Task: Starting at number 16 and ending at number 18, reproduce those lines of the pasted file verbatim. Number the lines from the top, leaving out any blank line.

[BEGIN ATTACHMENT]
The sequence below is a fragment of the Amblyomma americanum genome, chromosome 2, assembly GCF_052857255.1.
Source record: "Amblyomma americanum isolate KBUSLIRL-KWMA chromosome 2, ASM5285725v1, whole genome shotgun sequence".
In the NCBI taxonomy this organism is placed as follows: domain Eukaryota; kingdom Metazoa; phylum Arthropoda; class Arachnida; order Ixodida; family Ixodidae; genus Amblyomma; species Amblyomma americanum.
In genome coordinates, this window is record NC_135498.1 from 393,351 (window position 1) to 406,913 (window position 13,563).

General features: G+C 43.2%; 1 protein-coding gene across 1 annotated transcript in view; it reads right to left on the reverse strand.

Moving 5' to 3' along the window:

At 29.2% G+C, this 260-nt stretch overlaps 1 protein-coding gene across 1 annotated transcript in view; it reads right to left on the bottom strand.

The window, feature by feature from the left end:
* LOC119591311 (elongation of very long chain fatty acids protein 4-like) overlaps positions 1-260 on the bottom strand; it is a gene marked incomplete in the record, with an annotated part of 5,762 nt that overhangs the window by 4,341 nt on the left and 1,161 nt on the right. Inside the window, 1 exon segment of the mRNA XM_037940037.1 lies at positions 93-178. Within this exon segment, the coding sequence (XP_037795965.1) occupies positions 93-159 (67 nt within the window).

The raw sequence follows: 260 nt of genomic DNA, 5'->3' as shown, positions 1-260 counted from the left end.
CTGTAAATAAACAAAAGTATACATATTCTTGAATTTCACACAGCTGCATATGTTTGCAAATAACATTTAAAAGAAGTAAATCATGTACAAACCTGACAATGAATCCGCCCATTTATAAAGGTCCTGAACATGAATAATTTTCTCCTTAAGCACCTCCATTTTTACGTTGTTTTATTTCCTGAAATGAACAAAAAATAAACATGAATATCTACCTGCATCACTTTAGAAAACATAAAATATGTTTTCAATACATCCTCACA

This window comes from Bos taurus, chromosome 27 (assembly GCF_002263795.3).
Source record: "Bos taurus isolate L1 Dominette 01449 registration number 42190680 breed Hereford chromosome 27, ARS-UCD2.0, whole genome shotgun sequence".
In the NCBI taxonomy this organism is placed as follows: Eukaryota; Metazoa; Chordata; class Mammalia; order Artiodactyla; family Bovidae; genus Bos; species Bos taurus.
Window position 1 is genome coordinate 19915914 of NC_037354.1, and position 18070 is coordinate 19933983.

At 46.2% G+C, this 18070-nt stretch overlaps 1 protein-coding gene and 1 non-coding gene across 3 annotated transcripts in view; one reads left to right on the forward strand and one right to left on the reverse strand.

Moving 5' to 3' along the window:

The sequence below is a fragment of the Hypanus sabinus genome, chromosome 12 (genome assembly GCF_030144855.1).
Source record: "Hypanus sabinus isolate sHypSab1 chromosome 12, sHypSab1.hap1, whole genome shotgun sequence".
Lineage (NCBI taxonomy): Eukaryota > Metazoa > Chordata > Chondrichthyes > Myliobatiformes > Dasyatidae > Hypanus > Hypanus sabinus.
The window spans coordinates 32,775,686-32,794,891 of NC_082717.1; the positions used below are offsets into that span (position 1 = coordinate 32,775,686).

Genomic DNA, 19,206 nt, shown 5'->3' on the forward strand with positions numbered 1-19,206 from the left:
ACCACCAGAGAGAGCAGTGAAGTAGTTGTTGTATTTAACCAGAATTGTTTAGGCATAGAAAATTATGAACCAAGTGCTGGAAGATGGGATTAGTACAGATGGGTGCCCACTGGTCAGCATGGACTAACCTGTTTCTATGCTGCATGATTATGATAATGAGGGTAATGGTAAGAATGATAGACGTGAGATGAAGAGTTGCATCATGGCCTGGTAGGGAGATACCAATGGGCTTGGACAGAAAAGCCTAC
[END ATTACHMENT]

At 46.2% G+C, this 18070-nt stretch overlaps 1 protein-coding gene and 1 non-coding gene across 3 annotated transcripts in view; one reads left to right on the forward strand and one right to left on the reverse strand.

Moving 5' to 3' along the window:

The sequence below is a fragment of the Hypanus sabinus genome, chromosome 12 (genome assembly GCF_030144855.1).